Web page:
Small business owners enjoy being their own bosses, setting their own schedules and achieving their own goals. They also take on considerable risk and responsibility. According to the Small Business Administration, data from the Bureau of Labor Statistics shows that approximately one-third of businesses with employees fail within the first two years, while approximately half fail within the first five years.
Businesses fail for many reasons, but disability is a risk that many business owners may fail to take into account. Without careful planning, a disabling injury or illness of the owner, owners or key employees may spell the end of a business.
Business Overhead Expense (BOE) disability insurance can minimize this risk. The following stories show how BOE coverage can help people in different situations.
David – Business Owner
After many years of singlehandedly building a successful business, David realized that for the business to grow, he needed to hire some employees. He brought on four employees, and these employees depended on David and his business for their income. Then David was diagnosed with cancer and no longer able to spend as much time on his business as he used to. Both the business and the employees’ jobs seemed to be in jeopardy.
Sarah – Entrepreneur
Sarah was a bright, energetic entrepreneur and the sole provider for herself and two children. She manufactured pins, hair clips and earrings in a converted warehouse space in her community’s thriving arts district. Then Sarah’s injuries from a car accident limited her ability to make the jewelry items. She had enough product in inventory to sustain her income for several months, but not enough to continue to pay rent, utilities and suppliers during her hiatus. Plus, she didn’t want to lose the coveted space she rented.
Charlene – Sales Professional
Charlene was an essential member of the sales team for a small restaurant supply business. Year after year, her sales skills and customer relationships contributed to sales growth and increased earnings. One morning she began to feel under the weather. The next day she was in the emergency room due to a rare bacterial infection. Many months later, Charlene was just beginning to feel well enough to return to work. Thankfully, Charlene had good health insurance and an individual disability policy. However, her illness was a serious blow to the restaurant supply business. New sales declined during her absence, and without her product suggestions to current clients, the average order value slumped. The business owner faced declining profits and reduced cash flow while waiting for Charlene to recover.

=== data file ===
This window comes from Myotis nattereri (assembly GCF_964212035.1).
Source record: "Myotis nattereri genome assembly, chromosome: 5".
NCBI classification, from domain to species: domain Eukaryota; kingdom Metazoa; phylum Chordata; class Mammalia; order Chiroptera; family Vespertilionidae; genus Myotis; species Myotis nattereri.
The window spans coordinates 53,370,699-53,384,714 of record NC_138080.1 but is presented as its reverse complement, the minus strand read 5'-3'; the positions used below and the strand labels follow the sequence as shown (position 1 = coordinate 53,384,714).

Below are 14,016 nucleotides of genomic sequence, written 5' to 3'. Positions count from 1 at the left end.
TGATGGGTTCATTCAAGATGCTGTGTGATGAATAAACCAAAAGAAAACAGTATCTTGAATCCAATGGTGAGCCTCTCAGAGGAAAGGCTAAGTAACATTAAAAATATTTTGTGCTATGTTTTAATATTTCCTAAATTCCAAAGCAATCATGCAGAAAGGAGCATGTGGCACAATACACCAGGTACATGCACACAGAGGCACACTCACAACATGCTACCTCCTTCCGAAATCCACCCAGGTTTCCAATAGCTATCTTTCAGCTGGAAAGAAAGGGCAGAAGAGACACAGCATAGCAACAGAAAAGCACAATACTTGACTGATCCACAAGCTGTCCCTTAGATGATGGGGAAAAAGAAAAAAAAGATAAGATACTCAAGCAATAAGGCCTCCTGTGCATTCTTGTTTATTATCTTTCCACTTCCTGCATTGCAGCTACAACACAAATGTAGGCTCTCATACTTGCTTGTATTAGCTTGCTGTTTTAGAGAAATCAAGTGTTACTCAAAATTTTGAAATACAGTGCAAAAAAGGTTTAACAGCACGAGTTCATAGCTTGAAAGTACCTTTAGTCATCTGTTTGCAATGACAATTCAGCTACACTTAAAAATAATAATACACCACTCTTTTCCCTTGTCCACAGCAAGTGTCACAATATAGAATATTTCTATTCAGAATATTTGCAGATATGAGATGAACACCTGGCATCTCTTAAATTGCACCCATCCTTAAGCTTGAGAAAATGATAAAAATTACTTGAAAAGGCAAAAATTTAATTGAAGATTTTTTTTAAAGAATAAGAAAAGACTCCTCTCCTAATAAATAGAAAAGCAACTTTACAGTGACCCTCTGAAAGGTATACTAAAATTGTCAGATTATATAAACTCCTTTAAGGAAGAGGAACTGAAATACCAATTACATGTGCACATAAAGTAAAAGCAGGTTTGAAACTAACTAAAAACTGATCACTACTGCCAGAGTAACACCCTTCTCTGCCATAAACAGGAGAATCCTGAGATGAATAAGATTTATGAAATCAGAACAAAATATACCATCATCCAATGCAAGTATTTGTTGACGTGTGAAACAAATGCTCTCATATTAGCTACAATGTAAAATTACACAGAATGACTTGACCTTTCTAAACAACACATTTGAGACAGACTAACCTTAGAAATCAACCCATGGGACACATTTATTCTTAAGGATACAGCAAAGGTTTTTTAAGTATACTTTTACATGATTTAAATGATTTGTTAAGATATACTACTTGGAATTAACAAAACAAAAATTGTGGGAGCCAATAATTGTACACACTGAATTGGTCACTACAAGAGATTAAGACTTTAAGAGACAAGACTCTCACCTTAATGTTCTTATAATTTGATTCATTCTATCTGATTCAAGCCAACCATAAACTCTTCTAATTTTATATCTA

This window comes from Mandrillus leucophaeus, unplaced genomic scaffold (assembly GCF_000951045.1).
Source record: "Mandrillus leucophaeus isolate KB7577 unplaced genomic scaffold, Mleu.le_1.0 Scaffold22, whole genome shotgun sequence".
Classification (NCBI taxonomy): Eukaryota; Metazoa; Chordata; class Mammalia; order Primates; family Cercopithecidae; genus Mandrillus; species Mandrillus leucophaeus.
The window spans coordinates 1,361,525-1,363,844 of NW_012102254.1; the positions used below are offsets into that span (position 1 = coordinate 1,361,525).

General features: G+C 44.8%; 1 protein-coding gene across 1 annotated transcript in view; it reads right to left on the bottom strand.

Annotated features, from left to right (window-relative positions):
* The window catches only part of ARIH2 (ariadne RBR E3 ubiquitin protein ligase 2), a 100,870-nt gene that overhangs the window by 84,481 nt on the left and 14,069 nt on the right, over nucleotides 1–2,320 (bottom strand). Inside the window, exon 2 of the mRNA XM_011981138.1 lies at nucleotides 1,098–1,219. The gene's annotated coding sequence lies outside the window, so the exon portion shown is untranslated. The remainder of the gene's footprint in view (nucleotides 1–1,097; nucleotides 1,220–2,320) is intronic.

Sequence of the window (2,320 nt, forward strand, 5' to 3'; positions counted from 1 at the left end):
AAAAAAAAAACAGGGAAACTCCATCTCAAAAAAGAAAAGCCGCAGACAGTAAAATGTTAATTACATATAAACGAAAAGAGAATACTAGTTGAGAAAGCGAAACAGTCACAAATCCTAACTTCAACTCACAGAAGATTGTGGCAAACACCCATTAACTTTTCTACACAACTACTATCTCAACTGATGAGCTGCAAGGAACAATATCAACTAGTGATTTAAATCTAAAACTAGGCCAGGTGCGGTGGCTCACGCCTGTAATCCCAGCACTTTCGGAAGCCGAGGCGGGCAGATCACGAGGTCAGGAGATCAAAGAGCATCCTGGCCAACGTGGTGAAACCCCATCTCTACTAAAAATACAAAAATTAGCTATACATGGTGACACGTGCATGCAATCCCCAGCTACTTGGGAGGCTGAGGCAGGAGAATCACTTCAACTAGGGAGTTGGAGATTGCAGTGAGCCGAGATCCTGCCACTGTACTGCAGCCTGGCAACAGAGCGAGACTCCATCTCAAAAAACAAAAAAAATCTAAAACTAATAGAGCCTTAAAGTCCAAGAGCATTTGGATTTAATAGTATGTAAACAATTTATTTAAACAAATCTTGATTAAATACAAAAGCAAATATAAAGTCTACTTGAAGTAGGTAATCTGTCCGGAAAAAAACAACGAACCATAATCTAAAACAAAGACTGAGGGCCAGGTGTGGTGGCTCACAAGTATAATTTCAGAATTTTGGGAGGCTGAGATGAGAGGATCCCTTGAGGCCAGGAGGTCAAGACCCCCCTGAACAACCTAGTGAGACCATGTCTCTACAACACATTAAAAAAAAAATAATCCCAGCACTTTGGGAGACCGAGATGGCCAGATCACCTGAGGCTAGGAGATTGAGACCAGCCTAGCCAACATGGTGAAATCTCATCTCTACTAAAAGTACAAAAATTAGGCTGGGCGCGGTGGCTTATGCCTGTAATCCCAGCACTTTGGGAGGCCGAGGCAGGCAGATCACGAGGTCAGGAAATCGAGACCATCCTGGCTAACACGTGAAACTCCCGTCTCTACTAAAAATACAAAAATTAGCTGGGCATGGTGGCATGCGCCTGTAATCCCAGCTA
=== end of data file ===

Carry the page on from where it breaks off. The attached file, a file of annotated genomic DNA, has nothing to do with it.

Three Problems – One easy solution: BOE disability insurance
Each of these stories shares a similar theme: Someone essential to keeping the business viable became disabled and the unplanned absence put the business at risk. There is another common thread. These business owners had the benefit of working with a savvy financial advisor who recommended Business Overhead Expense (BOE) disability insurance.
BOE is a type of disability insurance designed to help pay business expenses if an owner becomes disabled. BOE can also provide benefits to cover business expenses if a key person – like Charlene – becomes disabled. Unlike individual disability insurance, BOE insurance does not provide an income benefit to the disabled party.
BOE disability insurance benefits pay many of the typical business expenses, like Sarah’s rent and utilities. BOE also for the things David was worried about: employee salaries, benefits and payroll taxes. It can even cover interest payments on certain debts, property taxes, insurance premiums for workers’ compensation and employee benefits.
Benefit periods and elimination periods are typically short-term. BOE policies usually offer 30-day, 60-day, or 90-day elimination periods and a maximum two-year benefit period. A maximum monthly benefit is also common.
BOE offers attractive taxation benefits. BOE premiums are tax deductible as a business expense. The benefits are tax-free, and the business expenses paid by the benefit are typically still considered deductible business expenses.
BOE rates are typically less expensive than individual disability insurance premiums.
After reviewing these scenarios, can you think of any business owner clients who might benefit from Business Overhead Expense disability insurance? DIS offers several ways to become more familiar with BOE insurance. First, watch our BOE introductory video. Then, review more BOE information and resources and download this client handout on 16 expenses that are covered by BOE.